Tuesday, 20 September 2016
Labour Right’s Next Plan – Get the Unions to ditch Corbyn
That stalwart of the Labour Right, John McTernan, writing, where else but in the Telegraph, lays out the strategy for what he calls Labour ‘ moderates,’ after Jeremy Corbyn’s expected win in the Labour leadership contest again. The result is due to be announced on Saturday. McTernan has got form of course, and has been constantly attacking Corbyn’s leadership from the point it became clear he was going to win, first time around. Amongst the many Labour Party roles that McTernan has had, he was Director of Political Operations from 2005 to 2007, under Tony Blair’s leadership.
The result this year, looks likely to give Corbyn an even larger share of the vote than the nearly 60% he achieved at last year’s leadership election, so some new plan is needed to rid Labour of Corbyn as leader, according to McTernan. The Labour Right will continue to try and recruit like-minded members, via outfits like Saving Labour, but McTernan’s piece all but gives up hope of removing Corbyn via a full membership ballot. But he claims that the Labour Right will not give up trying to oust Corbyn, and hints at another leadership challenge next year.
McTernan calls for support for Deputy Labour leader Tom Watson’s NEC proposal, which aims to change the electoral system used for electing Labour leaders, back to the old electoral college system. This would probably mean members getting one third of the vote, the same as 200 odd Labour MPs, with the final third of the vote going to the unions. Supporters will be barred all together from the electoral process.
The electoral college system was used to elect Labour leaders from 1983 onwards, prior to this only MPs had a vote. The new system was introduced largely because the unions wanted it, and to a lesser extent the Labour Left. At first the unions got 40% of the vote, with members and MPs getting 30% each, but this was later amended to the three equal thirds formula.
It was Ed Miliband, when he was leader, who changed the leadership election rules to one member, one vote, after he won in 2010. Ironically, this was a concession to the Labour Right, because Miliband won by getting more union votes than Labour member’s votes. Now the Labour Right wants the old system back, because the unions are seen as a way of bypassing the Labour members and supporters, who largely back Corbyn.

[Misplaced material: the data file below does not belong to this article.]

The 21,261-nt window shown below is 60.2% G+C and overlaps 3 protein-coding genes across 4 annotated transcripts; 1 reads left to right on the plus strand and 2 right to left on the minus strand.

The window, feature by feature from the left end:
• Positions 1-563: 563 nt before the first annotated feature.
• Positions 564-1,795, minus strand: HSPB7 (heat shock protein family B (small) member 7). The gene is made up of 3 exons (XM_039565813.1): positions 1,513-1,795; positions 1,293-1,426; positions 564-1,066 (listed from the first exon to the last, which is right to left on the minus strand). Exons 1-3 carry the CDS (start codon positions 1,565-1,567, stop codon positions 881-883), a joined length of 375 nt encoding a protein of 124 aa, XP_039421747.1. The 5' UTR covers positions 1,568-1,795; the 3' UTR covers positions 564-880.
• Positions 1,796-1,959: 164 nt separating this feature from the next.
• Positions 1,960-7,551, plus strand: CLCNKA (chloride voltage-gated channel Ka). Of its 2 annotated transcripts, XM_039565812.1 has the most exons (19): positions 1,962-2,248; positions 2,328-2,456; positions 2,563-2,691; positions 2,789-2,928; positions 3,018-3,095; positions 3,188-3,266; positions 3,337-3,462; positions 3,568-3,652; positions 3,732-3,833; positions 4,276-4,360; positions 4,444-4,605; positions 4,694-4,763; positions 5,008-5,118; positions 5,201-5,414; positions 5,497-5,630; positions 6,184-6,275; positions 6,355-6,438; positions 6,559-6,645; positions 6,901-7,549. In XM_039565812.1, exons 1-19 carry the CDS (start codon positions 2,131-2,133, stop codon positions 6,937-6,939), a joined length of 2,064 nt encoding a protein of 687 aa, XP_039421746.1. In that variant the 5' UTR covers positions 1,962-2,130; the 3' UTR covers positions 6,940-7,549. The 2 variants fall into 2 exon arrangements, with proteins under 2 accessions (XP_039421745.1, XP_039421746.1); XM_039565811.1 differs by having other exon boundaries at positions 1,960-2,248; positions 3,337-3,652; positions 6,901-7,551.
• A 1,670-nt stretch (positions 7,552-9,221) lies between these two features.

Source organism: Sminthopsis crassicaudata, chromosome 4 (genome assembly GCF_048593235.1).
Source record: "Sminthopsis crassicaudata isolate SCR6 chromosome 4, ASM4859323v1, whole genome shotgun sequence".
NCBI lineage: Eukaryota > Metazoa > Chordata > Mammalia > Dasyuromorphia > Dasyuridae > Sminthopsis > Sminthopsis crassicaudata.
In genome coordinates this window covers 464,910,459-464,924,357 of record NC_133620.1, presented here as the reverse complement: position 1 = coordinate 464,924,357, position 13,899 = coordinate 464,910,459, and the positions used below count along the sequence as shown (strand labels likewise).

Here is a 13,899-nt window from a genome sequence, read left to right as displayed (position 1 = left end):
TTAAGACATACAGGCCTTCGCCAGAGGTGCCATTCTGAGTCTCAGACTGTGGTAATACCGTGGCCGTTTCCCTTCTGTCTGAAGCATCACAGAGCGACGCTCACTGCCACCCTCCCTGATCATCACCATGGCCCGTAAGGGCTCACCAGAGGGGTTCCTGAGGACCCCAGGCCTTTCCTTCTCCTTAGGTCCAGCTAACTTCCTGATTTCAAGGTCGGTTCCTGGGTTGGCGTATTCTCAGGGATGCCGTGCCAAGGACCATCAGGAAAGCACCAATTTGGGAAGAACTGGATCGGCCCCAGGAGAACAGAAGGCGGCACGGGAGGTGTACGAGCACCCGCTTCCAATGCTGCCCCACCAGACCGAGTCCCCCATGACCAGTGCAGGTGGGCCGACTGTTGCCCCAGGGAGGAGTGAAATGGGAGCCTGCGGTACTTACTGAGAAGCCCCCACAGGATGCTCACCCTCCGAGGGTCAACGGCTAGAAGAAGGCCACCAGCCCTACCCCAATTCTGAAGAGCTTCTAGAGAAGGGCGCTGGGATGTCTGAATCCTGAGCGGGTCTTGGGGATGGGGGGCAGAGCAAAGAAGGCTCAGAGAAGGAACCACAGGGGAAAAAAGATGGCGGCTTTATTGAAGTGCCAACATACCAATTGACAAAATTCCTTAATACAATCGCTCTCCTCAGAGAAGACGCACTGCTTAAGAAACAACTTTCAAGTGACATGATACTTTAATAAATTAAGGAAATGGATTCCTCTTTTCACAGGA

The unions, by and large, have backed Corbyn so far. Unions like USDAW, the shop worker’s union, have always been on the right and do not support Corbyn. The GMB union’s backing of Owen Smith, Corbyn’s opponent in this year’s leadership contest, is linked to the issue of the future of the Trident nuclear weapons system, which Corbyn is against and the GMB is for.
And here the Labour Right has found a chink of light in all of the gloom. If they can use Trident, to force a wedge between the unions and Corbyn, this will afford them an opportunity for toppling him. The unions have been traditionally been in favour of nuclear weapons, as this provides for some well paid jobs, often in areas of the country where there is little else.
Under an electoral college system, the Labour Right would be in with a very good chance of deposing Corbyn, but even under the current system, union affiliates votes could even up the contest a bit, with the backing of union leaders. It was the unions who fought off the Labour Left in the 1980s, but the situation now is not the same as then. The unions like to have influence, and under Corbyn’s leadership, they may get some. Under new Labour, unions were largely viewed as an embarrassment, and the unions don’t want to go back to that situation.
The suggested continuation of the in-fighting in the Labour Party will dismay the general public, and quite rightly. The country is at a crossroads after the Brexit vote, and Labour should be providing a united opposition to the Tory government. Instead, we can probably look forward to another year of smears and plots against Corbyn and his supporters, from the Labour Right. In the meantime, the Tories will get on with implementing their reactionary agenda.
Obviously, I’m not a Labour member, but I want to see a proper effective opposition to the government. If some in Labour don’t like the result of the leadership contest, and are not prepared to work as part of an anti-Tory opposition, then they should leave the Labour Party. Frankly, good riddance to them.